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Travel Log: Angkor Wat, Siem Reap, Cambodia

After about six days in Thailand (check out my travel logs on Bangkok here and here, as well as my Koh Samui travel log here), we flew to Cambodia for a step back in time.  Angkor Archaeological Park is a UNESCO world heritage site, one of the most important in Southeast Asia and home to the former capitals of the Khmer Empire.  Visiting the Angkor temples has been on my bucket list for a while now, and January was the perfect time to visit for warm and dry weather.  January is within the peak tourist season (November through March), so we knew we would need a plan to avoid the worst of the crowds.  The best piece of advice I received was to hire a car and driver to visit the major temples, and I am so glad we did.  During the dry season, it gets hot and dusty and being in an open tuktuk looked miserable.  The car and driver cost us $30 USD for ~8 hours and we enjoyed history lessons from our friendly driver as well as air conditioning, cold water, and door-to-door service.  Our driver picked us up from our hotel after breakfast, took us straight to the Angkor ticket office to get our day passes, and then dropped us off in front of Angkor Wat about 8:00 am.  We were told that most of the tour buses go to Angkor Thom first, then Angkor Wat, so he took us the opposite route.  After dropping us off at each location, he would wait for us in the parking lots and was always very easy to find.  Best $30 spent of the trip, hands down.  Please read on for photos and details of our time in Angkor Wat, the most famous site within the Angkor Archaeological Park. 

Angkor Wat is often considered the centerpiece of any visit to the Angkor temples.  It was built by King Suryavarman II during a span of ~35 years and dedicated to the Hindu god Vishnu.  There is an exterior wall and a moat, and once you get inside the outside wall you find this long walkway toward the main temple.


When we reached the center of the temple, the first level contained an exterior wall covered with bas-reliefs, a stone walkway, and a double row of columns that seemed to stretch for a mile.

Another view of the outside wall, with a better view of the bas-reliefs that detail key points in Cambodian history & mythology.

The most famous section of the bas-reliefs: the "Churning of the Sea of Milk" in the East Wing.  This scene depicts the the gods (devas) and demons (asuras) enlisting the help of Vishnu and the five-headed naga Vasuki to churn the Ocean of Milk in an effort to produce an elixir that would grant immortality.

Moving further inward, we reached the central structure of the temple, a three-tiered pyramid that also contained the iconic lotus-shaped towers that Angkor Wat is known for.  The steps were old and steep, but how amazing to be able to climb the same steps as someone in the 12th century!  This view shows some of the wear and tear on the structure.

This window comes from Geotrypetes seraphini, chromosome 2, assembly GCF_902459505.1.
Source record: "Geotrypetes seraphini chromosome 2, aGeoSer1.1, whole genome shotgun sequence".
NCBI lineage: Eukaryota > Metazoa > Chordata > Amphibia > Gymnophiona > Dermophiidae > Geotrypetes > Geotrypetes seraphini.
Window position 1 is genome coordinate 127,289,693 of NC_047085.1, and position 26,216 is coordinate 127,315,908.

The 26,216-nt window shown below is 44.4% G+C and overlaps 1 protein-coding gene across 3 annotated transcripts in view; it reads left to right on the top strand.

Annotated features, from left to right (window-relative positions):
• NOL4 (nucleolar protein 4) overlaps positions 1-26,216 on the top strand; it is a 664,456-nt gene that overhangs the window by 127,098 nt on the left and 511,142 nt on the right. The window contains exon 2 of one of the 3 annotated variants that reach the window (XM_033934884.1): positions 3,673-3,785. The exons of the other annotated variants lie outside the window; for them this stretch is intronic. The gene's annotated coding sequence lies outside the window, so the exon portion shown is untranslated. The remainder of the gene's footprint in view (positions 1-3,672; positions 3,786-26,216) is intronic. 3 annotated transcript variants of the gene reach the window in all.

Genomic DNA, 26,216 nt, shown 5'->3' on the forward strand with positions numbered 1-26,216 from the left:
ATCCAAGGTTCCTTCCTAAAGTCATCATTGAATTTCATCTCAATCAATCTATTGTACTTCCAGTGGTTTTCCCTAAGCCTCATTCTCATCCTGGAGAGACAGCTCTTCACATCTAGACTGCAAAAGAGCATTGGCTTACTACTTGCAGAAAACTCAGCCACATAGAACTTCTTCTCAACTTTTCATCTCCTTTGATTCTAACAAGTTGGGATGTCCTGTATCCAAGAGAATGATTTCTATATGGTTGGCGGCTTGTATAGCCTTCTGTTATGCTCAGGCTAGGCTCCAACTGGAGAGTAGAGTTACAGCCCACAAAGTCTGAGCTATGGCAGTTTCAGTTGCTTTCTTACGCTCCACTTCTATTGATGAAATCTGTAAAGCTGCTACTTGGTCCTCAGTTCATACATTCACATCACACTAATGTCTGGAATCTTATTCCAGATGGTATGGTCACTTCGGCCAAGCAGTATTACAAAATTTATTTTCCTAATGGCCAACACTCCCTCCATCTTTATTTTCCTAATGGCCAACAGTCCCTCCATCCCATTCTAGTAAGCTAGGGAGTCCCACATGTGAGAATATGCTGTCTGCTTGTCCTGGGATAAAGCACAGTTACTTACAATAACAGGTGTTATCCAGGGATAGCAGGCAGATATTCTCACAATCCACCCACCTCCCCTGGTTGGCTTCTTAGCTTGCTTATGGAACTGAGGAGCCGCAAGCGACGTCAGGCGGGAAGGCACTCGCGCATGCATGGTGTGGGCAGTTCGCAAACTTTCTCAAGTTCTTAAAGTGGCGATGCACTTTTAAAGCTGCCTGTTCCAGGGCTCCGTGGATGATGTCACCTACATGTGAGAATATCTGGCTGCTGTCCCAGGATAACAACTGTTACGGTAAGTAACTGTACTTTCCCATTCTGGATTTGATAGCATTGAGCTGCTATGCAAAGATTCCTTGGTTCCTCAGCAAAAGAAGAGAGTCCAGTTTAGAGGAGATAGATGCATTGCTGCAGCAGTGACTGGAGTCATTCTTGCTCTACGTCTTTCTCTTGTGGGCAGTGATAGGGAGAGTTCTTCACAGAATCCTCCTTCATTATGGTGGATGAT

One reason why I wanted to visit Angkor Wat sooner rather than later is that you can still roam freely throughout the temple with few restrictions.  As you can see, there was a bit of scaffolding/support here and there but not much.  I was able to walk over to the base of one of the towers, and this photo shows the scale - I felt so small!

A man-made wooden staircase takes you up to the third level of the temple, because the original stone steps are too worn and unstable to allow foot traffic.  This is a small indicator of how many tourists pass through Angkor Wat and the effects on these ancient structures.

Looking out from the upper level of the temple, you can see the outer walls containing the bas-reliefs, and the forest beyond. 

If you follow me on Instagram, you've already seen these next two photos but I have to share again because it was one of many highlights on our trip.  The highlight was galloping around Angkor Wat on a horse that was brought into the grounds for tourist photos.  Now if you don't already know, I grew up with horses and riding is one of the things in life that makes me truly happy.  In this case, I jumped at the chance to ride in Cambodia and negotiated to take the horse around the grounds for $5.  I wasn't sure if this horse would even want to run, but when offered the chance he took off at a full gallop!  What an exhilarating experience, and a head-turner.  I have a feeling that I was in a bunch of people's photos that morning.

When I came back to where I started, the local guides were amazed that I knew how to ride, and told me that they had never seen anyone do that before.  Who knows, maybe I started a new trend?

This spontaneous horseback ride was a great end to our ~2 hour tour around Angkor Wat, and as you can tell by my face I was so glad I did it.  We then walked back out through the exterior gate, found our driver, and headed to our next stop: Angkor Thom.

I hope you enjoyed these photos and details about Angkor Wat, and if you have ever been thinking about visiting Cambodia I absolutely recommend a visit to Siem Reap and its amazing historical sites.  Please stay tuned for more posts on Angkor temples, and thank you for visiting my blog today! I hope you have a great week.

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